Russia Monitor is a review of the most important events related to Russian internal and external security, as well as its foreign policies.
Date: 15 September 2020
Slavic Brotherhood Joint Drills Overshadowed by a Crisis
A joint exercise, codenamed Slavic Brotherhood, takes place annually in Russia, Serbia, and Belarus, consecutively. In 2019, Serbia was the host whilst this year’s edition moved to the Brest region in Belarus. Yet Serbia has dropped out of it for the first time in history. Also, what makes this year’s drills different from the last year’s edition is a new political context. Russian personnel is arriving in Belarus to train altogether with their Belarusian peers as the country is rocked by weeks of mass protests against Lukashenko’s regime –– and but for Moscow’s support, it would probably have toppled.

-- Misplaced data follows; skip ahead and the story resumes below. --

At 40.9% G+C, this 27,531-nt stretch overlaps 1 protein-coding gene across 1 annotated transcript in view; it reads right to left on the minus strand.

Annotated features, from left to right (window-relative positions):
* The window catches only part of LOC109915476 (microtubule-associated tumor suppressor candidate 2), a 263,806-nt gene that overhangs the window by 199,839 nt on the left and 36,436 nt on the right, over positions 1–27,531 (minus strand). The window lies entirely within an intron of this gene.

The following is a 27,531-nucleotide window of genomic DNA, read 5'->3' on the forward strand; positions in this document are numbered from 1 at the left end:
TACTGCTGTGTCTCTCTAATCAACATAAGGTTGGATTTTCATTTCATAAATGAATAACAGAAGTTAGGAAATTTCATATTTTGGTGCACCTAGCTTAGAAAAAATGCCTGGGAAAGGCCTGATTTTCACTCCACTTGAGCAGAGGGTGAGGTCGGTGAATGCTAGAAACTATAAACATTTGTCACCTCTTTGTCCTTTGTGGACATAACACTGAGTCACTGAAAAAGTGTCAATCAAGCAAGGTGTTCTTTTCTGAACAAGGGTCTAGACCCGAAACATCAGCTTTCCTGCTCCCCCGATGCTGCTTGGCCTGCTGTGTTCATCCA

The Belarusian-Russian Slavic Brotherhood exercise kicked off on September 14 at a training ground near the city of Brest in western Belarus and will last until September 25. It is said to employ 800 people and some 170 units of military equipment. In the absence of Serbian troops, it draws 500 troops from Belarus and some 100 units of military equipment as well as 300 servicemen from Russia along with 70 pieces of military hardware. Moreover, Russia sent paratroopers from its Pskov division to Belarus for the joint drills. War games might come as yet another expression of the Kremlin’s support for Lukashenko in the face of a political crisis, but their date –– as regular military drills –– was in fact selected back in October 2019. The Slavic Brotherhood has taken place every year for the past five years (2015 – Russia, 2016 – Serbia, 2017 – Belarus, 2018 – Russia, 2019 – Serbia, 2020 – Belarus). Last year’s edition lasted between June 15 and 26 in Serbia. It involved 200 Russian paratroopers, 300 Serbian troops, 60 Belarusian servicemen as well as up to 50 combat vehicles. There is no one from Serbia, though. The Serbian government has decided to freeze all joint international military exercises for the next six months under alleged heavy pressure from the European Union. What is remarkable is that Serbia has friendly ties with Lukashenko’s regime yet in August, the country joined EU and the U.S. condemnation of the recent presidential elections in Belarus, saying these were “neither free nor fair” and criticizing the violent crackdown on post-electoral protests.
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